The Mythic Symbology of Safety
One of the strange contradictions in the world of safety is between the positivist materialist paradigm that dominates the WHS curriculum/texts and the mythic symbology that dominates safety discourse about the activity of enacting safe-work. How strange that one should use language and images associated with the mythology of Greek heroes in understanding the task of acting safely. No wonder the industry is confused about its own identity.
One of the main reasons that managers and safety people cannot ‘attend’ to psychological harm is that the safety sector in curriculum and training is simply not educated to be sensitive to it. The WHS curriculum is consumed up to 75% with measurement and counting, where would it get the skills to learn to be sensitive about psychological harm? Indeed, the STEM-only paradigm that dominates WHS curriculum cannot even ask good questions about psychological harm because it has no grounding in a transdisciplinary approach to curriculum. Neither is STEM trained or skilled in curriculum itself, again this would rely on a transdisciplinary approach to knowledge in the disciplines of Education and Learning. Therefore, it is no surprise that safety is imbued with images of super-heroes and Greek myth rather than images that invoke empathy and compassion.
In my latest book: Fallibility and Risk, Living With Uncertainty (now with more than 2000 downloads – https://www.humandymensions.com/product/fallibility-risk-living-uncertainty/) I spend considerable space discussing the nature of mythology and symbology in the risk industry (p. 26-35). How strange that an industry consumed with measurement and counting should drift into Greek mythology to explain itself. Moreso, it is because of the risk and safety industry is so mis-educated that it is unable to understand its own drift into religious mythology in seeking self-identity. Myth is defined by Ricoeur as:
‘Myth will here be taken to mean what the history of religions now finds in it: not a false explanation by means of images and fables, but a traditional narration which relates to events that happened at the beginning of time and which has the purpose of providing grounds for the ritual actions of men of today and, in a general manner, establishing all the forms of action and thought by which man understands himself in the world.’
As I state in my book:
‘Myth connects the empirically real with the mystical and sacred in the form of signs and symbols and thus portrays how the world is with how people would like it to be. We see such an appropriation of this understanding of myth in popular culture and movies. Many of the blockbusters in the last 10 years have been focused on transcendence, the sacred and mythological explanations of the world.’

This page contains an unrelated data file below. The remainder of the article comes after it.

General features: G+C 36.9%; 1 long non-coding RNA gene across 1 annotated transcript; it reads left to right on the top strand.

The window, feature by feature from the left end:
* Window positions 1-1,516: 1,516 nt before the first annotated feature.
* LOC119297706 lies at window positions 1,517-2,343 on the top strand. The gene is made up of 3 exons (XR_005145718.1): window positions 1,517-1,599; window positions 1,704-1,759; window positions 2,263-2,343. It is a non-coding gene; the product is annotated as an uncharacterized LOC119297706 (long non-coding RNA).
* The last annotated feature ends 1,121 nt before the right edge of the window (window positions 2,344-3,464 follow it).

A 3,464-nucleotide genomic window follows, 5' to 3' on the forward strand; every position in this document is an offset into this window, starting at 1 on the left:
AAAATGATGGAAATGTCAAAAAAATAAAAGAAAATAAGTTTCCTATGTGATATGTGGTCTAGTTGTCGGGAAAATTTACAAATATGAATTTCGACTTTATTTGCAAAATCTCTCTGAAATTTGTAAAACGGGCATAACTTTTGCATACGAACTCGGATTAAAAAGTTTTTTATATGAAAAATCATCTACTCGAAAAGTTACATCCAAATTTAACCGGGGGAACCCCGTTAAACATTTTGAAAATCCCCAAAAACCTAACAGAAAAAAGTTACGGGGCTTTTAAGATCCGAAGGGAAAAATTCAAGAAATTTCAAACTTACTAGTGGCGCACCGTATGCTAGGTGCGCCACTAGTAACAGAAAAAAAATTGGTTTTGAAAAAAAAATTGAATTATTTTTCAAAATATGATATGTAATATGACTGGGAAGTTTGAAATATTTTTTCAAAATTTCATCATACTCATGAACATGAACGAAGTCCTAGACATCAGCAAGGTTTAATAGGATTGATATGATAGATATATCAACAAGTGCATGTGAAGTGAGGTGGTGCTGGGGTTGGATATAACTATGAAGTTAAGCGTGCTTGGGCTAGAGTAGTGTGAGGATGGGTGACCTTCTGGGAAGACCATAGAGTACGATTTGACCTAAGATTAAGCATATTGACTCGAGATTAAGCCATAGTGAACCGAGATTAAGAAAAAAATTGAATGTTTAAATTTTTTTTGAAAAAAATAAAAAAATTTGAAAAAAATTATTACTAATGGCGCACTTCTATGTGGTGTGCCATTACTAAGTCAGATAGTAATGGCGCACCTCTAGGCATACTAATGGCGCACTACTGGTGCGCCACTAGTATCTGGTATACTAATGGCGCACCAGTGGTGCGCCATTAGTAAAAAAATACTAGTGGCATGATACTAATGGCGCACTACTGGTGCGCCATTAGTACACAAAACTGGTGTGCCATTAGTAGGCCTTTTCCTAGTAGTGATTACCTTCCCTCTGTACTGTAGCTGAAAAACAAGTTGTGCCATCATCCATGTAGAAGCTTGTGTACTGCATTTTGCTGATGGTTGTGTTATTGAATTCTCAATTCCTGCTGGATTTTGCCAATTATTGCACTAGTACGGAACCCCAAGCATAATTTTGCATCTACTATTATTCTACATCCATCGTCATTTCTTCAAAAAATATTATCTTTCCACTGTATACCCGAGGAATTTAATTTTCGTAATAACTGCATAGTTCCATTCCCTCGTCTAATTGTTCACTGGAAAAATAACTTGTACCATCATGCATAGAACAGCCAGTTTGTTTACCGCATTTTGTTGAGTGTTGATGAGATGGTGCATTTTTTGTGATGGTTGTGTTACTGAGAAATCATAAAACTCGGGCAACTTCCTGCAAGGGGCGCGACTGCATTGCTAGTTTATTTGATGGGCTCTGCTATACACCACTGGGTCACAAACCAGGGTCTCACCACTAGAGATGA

It is through myth and symbology that we mediate our understandings of life. When we deny what is fallible with the language of infallibility (zero) in safety discourse then no wonder Dekker describes bridging the gap between engineering and psychology as ‘ontological alchemy’ (http://sidneydekker.com/wp-content/uploads/2016/02/10.1007_s10111-015-0321-7.pdf). The more safety endeavours to measure the immeasurable, the more it can only drift into religious mythology in its discourse. No wonder the DuPont Bradley Curve describes the human propensity to err in the discourse of original sin (https://safetyrisk.net/nonsense-curves-and-pyramids/). How else could one atone for total human depravity and get to zero without infallibility.
Without a transdisciplinary education safety doesn’t even know how religious it is. This was demonstrated so vividly at the World Safety Congress 2017 (https://safetyrisk.net/no-evidence-for-the-religion-of-zero/). As I state in the Fallibility and Risk (p. 34):
‘Disciplines that are materialist-pragmatist in orientation like STEM don’t have a hermeneutic or language to consider such metaphysical questions nor is it something STEM practices or has the language to explore. This is why when the risk industry worldview seeks answers to these metaphysical questions it ends up talking about matters of faith, transhumanism and the symbolism of zero. Ah, we will be perfect one day.’
On page 42 of Fallibility and Risk I list more than 20 different examples of how safety expresses safety-work through the hero myth. The semiotics of each of these mythical heroes are wrapped in Greek mythological graphics and symbols. All are hyperlinked in the book. You can learn more about Greek mythology here: https://greekgodsandgoddesses.net/heroes/.
When fallibility and mortality are the enemy, only a hero will do.